# How did you get this P-Value

Hi,

I was asking myself the same thing. I stumbled upon a similar question to this one where they answered that they've used the socstatistics online P-Value calculator.

However, it was at a later lecture that I found out how to manually get the P-Value when using the T-Statistic. In order to get the P-Value, you would need to find the alpha that corresponds to the given T-Score on the table. In the case you're asking about, because the T-Score is 0.53 and the T-table provided does not have critical values lower than 1.282, we would have to use an online P-Value calculator or extrapolate.

Take the case of this lecture: https://learn.365datascience.com/courses/statistics/test-for-the-mean-dependent-samples

Here the degrees of freedom are 9 and the T-Score is 2.29. This is a value that, while not exactly on the table, it is between the values corresponding to alphas (levels of significance) of 0.025 and 0.01. Therefore, the P-Value must be a number between these two. We could use **interpolation** to get an approximation of this number or once again use an online P-Value calculator. I used both methods and ended up with the same result.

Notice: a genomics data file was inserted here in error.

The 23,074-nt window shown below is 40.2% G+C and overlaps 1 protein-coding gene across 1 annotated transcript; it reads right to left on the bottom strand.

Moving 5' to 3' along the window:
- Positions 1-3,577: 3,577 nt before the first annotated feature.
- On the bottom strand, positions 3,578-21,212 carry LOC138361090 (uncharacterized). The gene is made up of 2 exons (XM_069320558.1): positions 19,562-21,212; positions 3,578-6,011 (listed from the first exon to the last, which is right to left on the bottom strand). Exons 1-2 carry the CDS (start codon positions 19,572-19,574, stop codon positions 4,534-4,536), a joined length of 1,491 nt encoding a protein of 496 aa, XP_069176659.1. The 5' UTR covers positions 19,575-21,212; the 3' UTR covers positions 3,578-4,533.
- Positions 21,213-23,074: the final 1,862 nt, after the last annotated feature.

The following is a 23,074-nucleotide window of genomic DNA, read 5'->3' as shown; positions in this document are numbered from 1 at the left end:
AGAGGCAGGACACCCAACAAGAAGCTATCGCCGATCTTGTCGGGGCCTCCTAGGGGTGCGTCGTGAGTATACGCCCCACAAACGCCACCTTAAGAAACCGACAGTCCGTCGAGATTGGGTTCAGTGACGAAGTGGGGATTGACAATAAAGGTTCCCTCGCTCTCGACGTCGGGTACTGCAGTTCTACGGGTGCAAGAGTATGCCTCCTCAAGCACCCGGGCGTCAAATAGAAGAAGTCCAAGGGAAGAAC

Hope this clarifies two things:

- How they got the P-Value you're asking about
- That the manual way of finding the P-Values differs when using a Z-Score/Table and a T-Score/Table